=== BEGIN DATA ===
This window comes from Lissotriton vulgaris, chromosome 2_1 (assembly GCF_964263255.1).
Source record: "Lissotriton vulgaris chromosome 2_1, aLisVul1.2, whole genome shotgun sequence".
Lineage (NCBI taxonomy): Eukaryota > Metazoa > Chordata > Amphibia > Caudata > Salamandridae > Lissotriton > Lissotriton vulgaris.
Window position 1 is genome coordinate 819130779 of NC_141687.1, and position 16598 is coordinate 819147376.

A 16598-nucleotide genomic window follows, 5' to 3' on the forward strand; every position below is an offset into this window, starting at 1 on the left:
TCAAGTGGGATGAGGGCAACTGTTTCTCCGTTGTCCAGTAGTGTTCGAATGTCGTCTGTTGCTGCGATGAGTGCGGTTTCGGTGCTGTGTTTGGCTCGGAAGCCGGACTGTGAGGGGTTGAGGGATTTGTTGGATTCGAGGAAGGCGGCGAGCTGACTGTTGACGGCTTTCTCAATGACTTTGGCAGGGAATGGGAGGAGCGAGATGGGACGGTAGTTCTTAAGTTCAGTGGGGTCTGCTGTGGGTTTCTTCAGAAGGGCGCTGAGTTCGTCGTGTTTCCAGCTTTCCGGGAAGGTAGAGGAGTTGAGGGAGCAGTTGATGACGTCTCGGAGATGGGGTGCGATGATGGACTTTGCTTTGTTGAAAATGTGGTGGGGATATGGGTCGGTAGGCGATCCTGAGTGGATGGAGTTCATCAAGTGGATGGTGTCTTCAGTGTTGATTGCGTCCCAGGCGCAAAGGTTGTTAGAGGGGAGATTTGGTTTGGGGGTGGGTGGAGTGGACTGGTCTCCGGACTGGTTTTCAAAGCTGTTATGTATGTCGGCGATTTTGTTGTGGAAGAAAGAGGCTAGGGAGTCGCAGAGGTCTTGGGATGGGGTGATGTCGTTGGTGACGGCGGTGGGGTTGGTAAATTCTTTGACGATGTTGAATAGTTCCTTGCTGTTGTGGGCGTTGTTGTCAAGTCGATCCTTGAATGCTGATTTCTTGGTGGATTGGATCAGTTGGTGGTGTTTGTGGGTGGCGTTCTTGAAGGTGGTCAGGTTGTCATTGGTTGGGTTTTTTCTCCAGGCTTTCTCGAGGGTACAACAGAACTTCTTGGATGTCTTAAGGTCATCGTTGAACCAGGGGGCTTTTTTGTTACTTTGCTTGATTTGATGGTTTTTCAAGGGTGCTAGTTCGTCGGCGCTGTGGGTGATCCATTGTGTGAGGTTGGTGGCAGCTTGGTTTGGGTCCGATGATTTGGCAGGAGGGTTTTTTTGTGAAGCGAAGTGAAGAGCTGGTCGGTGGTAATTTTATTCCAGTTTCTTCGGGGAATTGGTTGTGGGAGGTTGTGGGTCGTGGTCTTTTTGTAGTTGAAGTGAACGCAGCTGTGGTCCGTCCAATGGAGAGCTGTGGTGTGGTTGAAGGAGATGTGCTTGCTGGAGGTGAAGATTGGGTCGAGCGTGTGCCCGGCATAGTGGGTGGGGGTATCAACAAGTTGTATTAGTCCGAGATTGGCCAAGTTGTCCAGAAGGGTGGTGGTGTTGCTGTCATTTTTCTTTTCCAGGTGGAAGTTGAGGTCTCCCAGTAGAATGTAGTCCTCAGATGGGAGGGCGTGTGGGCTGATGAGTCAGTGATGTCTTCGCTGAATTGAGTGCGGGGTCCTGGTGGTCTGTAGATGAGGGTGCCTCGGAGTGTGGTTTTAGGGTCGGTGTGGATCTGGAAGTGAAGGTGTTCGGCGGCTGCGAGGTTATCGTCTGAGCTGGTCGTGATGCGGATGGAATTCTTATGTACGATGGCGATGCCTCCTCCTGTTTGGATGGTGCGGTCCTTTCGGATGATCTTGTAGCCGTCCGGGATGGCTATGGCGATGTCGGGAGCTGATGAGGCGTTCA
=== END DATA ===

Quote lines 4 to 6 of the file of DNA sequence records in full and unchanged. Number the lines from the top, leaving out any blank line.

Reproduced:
Window position 1 is genome coordinate 819130779 of NC_141687.1, and position 16598 is coordinate 819147376.

A 16598-nucleotide genomic window follows, 5' to 3' on the forward strand; every position below is an offset into this window, starting at 1 on the left:
TCAAGTGGGATGAGGGCAACTGTTTCTCCGTTGTCCAGTAGTGTTCGAATGTCGTCTGTTGCTGCGATGAGTGCGGTTTCGGTGCTGTGTTTGGCTCGGAAGCCGGACTGTGAGGGGTTGAGGGATTTGTTGGATTCGAGGAAGGCGGCGAGCTGACTGTTGACGGCTTTCTCAATGACTTTGGCAGGGAATGGGAGGAGCGAGATGGGACGGTAGTTCTTAAGTTCAGTGGGGTCTGCTGTGGGTTTCTTCAGAAGGGCGCTGAGTTCGTCGTGTTTCCAGCTTTCCGGGAAGGTAGAGGAGTTGAGGGAGCAGTTGATGACGTCTCGGAGATGGGGTGCGATGATGGACTTTGCTTTGTTGAAAATGTGGTGGGGATATGGGTCGGTAGGCGATCCTGAGTGGATGGAGTTCATCAAGTGGATGGTGTCTTCAGTGTTGATTGCGTCCCAGGCGCAAAGGTTGTTAGAGGGGAGATTTGGTTTGGGGGTGGGTGGAGTGGACTGGTCTCCGGACTGGTTTTCAAAGCTGTTATGTATGTCGGCGATTTTGTTGTGGAAGAAAGAGGCTAGGGAGTCGCAGAGGTCTTGGGATGGGGTGATGTCGTTGGTGACGGCGGTGGGGTTGGTAAATTCTTTGACGATGTTGAATAGTTCCTTGCTGTTGTGGGCGTTGTTGTCAAGTCGATCCTTGAATGCTGATTTCTTGGTGGATTGGATCAGTTGGTGGTGTTTGTGGGTGGCGTTCTTGAAGGTGGTCAGGTTGTCATTGGTTGGGTTTTTTCTCCAGGCTTTCTCGAGGGTACAACAGAACTTCTTGGATGTCTTAAGGTCATCGTTGAACCAGGGGGCTTTTTTGTTACTTTGCTTGATTTGATGGTTTTTCAAGGGTGCTAGTTCGTCGGCGCTGTGGGTGATCCATTGTGTGAGGTTGGTGGCAGCTTGGTTTGGGTCCGATGATTTGGCAGGAGGGTTTTTTTGTGAAGCGAAGTGAAGAGCTGGTCGGTGGTAATTTTATTCCAGTTTCTTCGGGGAATTGGTTGTGGGAGGTTGTGGGTCGTGGTCTTTTTGTAGTTGAAGTGAACGCAGCTGTGGTCCGTCCAATGGAGAGCTGTGGTGTGGTTGAAGGAGATGTGCTTGCTGGAGGTGAAGATTGGGTCGAGCGTGTGCCCGGCATAGTGGGTGGGGGTATCAACAAGTTGTATTAGTCCGAGATTGGCCAAGTTGTCCAGAAGGGTGGTGGTGTTGCTGTCATTTTTCTTTTCCAGGTGGAAGTTGAGGTCTCCCAGTAGAATGTAGTCCTCAGATGGGAGGGCGTGTGGGCTGATGAGTCAGTGATGTCTTCGCTGAATTGAGTGCGGGGTCCTGGTGGTCTGTAGATGAGGGTGCCTCGGAGTGTGGTTTTAGGGTCGGTGTGGATCTGGAAGTGAAGGTGTTCGGCGGCTGCGAGGTTATCGTCTGAGCTGGTCGTGATGCGGATGGAATTCTTATGTACGATGGCGATGCCTCCTCCTGTTTGGATGGTGCGGTCCTTTCGGATGATCTTGTAGCCGTCCGGGATGGCTATGGCGATGTCGGGAGCTGATGAGGCGTTCA